The issue of intellectual property and an individual’s right to privacy has become a greater concern since more and more people conduct their lives online—whether for banking, social media or dating. While the aforementioned generally have security features encrypted in programming platforms, there remain justifiable concerns as to what is actually protected. This heightened sense of scrutiny results in ancillary privacy concerns, especially for those living in community associations.
Whether it is the installation of security cameras, insider criminal activity or environmental health concerns, both boards and residents have to be aware of state laws and governing documents. Cases of privacy intrusion happen from coast to coast. Last year, for example, a Florida family living in a penthouse suite sued its condominium association for cell phone towers that were installed on their roof without permission causing loud noises and health risks. In Hawaii, a security guard was arrested for copying residents’ keys and stealing credit card and banking information.
One of the perks of living in a condominium or townhome community is that it offers residents the ability to build credit and have control of their home without the headaches of funding and maintaining a single-family home. But shared community living does possess certain restrictions and questions regarding privacy are always at the top of the list. “The issue of privacy encompasses many different areas in community association living, from access to personal information, to access to units (in a condominium), to security guards and surveillance cameras,” explains Michael E. Chapnick, managing partner of Chapnick Community Association Law, PA in Delray Beach.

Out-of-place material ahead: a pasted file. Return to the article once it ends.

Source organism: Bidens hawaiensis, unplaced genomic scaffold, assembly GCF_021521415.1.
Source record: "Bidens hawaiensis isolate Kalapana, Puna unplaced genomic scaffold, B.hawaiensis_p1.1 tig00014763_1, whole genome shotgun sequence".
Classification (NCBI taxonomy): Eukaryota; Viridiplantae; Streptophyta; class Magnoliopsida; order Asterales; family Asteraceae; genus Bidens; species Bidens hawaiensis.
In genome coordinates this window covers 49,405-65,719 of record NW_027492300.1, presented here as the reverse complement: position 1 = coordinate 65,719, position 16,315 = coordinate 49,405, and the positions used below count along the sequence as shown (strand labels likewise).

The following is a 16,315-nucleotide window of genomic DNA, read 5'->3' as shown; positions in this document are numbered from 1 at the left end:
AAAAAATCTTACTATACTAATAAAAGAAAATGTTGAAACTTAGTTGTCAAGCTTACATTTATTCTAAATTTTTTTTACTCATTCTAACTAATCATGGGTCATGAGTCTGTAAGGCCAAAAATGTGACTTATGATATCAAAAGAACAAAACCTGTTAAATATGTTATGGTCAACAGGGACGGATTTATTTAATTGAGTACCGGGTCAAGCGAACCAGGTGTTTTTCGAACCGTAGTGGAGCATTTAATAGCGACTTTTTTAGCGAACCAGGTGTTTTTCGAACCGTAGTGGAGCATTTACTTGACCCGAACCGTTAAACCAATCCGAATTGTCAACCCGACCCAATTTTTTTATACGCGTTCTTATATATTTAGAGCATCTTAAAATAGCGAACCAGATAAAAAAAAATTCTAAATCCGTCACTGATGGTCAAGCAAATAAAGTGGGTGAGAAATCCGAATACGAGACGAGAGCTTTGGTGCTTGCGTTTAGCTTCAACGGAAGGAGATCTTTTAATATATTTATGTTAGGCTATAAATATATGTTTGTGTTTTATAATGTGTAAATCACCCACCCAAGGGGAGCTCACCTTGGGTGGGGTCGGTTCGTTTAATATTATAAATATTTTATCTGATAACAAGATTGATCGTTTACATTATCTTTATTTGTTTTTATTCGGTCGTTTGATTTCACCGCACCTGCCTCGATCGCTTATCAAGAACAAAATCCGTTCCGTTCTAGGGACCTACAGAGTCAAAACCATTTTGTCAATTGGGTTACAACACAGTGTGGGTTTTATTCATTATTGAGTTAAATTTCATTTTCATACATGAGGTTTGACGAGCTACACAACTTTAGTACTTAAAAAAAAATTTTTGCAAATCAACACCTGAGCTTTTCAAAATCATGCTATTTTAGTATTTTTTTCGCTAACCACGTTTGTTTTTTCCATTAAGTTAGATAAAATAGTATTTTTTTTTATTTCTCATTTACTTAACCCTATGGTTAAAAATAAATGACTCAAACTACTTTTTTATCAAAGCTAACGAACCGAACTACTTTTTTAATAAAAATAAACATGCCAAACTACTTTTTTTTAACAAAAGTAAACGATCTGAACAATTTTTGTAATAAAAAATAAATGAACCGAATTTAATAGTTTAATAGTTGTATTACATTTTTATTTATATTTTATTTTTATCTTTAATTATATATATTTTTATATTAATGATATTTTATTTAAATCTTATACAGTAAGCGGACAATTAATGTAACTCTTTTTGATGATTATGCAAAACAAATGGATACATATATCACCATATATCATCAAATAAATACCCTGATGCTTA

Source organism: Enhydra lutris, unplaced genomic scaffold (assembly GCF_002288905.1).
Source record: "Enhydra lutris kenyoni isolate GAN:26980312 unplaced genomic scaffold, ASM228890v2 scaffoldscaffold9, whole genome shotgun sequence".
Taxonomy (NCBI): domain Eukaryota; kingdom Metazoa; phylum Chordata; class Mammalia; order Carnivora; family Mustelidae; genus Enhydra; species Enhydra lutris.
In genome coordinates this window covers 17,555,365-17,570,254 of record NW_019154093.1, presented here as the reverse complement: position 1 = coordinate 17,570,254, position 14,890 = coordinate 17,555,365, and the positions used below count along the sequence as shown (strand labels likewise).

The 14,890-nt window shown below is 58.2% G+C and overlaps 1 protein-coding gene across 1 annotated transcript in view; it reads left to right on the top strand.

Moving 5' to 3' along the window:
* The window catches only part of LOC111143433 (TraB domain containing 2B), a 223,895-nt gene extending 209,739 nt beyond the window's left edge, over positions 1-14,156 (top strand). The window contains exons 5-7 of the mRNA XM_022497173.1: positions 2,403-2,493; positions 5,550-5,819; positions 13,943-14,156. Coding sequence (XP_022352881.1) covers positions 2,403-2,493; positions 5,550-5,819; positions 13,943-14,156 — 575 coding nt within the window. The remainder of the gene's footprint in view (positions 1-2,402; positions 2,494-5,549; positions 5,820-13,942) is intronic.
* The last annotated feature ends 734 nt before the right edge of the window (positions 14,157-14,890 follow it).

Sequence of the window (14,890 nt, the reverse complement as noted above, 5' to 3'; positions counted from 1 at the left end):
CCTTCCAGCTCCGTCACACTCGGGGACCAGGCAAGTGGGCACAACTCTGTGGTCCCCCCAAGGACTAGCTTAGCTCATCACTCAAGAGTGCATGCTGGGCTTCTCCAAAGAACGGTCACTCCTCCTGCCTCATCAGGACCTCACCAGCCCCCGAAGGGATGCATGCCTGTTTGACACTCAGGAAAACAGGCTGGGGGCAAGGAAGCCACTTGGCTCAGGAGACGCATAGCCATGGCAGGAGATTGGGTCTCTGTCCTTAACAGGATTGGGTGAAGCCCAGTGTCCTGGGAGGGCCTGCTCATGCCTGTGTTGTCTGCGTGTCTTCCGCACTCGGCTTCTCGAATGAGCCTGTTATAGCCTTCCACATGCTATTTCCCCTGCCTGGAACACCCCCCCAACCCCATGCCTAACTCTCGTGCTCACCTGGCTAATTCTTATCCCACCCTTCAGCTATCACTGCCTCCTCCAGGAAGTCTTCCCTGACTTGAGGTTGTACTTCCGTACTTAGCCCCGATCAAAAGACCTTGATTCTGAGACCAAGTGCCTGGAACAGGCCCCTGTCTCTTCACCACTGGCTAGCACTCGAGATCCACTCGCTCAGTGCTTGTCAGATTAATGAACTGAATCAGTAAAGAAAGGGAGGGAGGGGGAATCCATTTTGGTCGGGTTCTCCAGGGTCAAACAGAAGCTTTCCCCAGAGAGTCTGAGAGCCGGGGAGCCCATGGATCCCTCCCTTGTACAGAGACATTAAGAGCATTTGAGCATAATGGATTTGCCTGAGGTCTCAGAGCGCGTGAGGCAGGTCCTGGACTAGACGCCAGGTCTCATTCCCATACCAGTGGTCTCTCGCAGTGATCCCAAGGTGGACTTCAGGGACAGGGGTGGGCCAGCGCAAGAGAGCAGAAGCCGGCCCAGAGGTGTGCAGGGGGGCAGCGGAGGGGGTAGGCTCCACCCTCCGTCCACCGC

While residents may think that their unit and information is off limits to members of the board and management, this is not always the case. “While multifamily residential settings have many benefits, including community stability/security and the efficient operation and maintenance of the property, there are many compromises that must be made,” explains attorney Michael S. Bender of Kaye Bender Rembaum, a law firm in Pompano Beach. “Specifically, individual owners must give up a certain degree of freedom and privacy which they might otherwise enjoy in a home that is not bound by the recorded covenants governing the property, the Florida Statutes and the rules and regulations of the association.”
“A condominium association also has the right to enter private units under certain circumstances. Section 718.111(5), Florida Statutes, provides that the association has the irrevocable right of access to each unit during reasonable hours, when necessary for certain maintenance related duties or when necessary to prevent damage to the common elements or to a unit,” explains attorney Rosa de la Camara of the law firm of Becker & Poliakoff in Coral Gables. To do so, many associations require that residents provide a copy of their keys in case their unit needs to be accessed during a time they are not available.